Discriminative touch relies on afferent information carried to the central nervous system by action potentials (spikes) in ensembles of primary afferents bundled in peripheral nerves. These sensory quanta are first processed by the cuneate nucleus before the afferent information is transmitted to brain networks serving specific perceptual and sensorimotor functions. Here we report data on the integration of primary afferent synaptic inputs obtained with in vivo whole cell patch clamp recordings from the neurons of this nucleus. We find that the synaptic integration in individual cuneate neurons is dominated by 4-8 primary afferent inputs with large synaptic weights. In a simulation we show that the arrangement with a low number of primary afferent inputs can maximize transfer over the cuneate nucleus of information encoded in the spatiotemporal patterns of spikes generated when a human fingertip contact objects. Hence, the observed distributions of synaptic weights support high fidelity transfer of signals from ensembles of tactile afferents. Various anatomical estimates suggest that a cuneate neuron may receive hundreds of primary afferents rather than 4-8. Therefore, we discuss the possibility that adaptation of synaptic weight distribution, possibly involving silent synapses, may function to maximize information transfer in somatosensory pathways.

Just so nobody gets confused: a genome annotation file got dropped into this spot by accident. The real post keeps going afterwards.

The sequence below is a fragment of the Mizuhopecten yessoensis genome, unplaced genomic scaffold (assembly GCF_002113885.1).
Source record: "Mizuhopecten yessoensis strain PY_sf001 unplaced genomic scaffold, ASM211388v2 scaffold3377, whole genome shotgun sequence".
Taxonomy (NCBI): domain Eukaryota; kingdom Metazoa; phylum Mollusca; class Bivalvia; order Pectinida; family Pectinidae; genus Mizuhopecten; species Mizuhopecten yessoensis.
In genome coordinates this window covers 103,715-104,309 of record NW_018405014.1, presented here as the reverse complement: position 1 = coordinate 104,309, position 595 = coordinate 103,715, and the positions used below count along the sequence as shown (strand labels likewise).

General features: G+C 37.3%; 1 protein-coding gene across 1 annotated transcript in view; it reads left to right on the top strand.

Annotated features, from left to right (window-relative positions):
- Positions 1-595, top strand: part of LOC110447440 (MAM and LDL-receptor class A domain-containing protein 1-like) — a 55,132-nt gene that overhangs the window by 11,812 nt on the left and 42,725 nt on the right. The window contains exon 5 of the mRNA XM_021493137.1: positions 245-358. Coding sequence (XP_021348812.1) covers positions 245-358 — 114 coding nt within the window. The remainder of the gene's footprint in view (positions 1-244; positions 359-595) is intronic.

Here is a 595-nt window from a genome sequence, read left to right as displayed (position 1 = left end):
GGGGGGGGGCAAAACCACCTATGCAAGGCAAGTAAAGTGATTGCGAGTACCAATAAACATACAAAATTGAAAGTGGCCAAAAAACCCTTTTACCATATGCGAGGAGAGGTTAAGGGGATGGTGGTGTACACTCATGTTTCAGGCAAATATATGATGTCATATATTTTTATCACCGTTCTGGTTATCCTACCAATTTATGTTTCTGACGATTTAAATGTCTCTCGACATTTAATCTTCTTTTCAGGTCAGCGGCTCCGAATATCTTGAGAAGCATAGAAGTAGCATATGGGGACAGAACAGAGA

National Category
Neurosciences Physiology
Identifiers
urn:nbn:se:umu:diva-67394 (URN)10.1371/journal.pone.0056630 (DOI)000314660300078 ()
Available from: 2013-04-11 Created: 2013-03-18 Last updated: 2018-06-08Bibliographically approved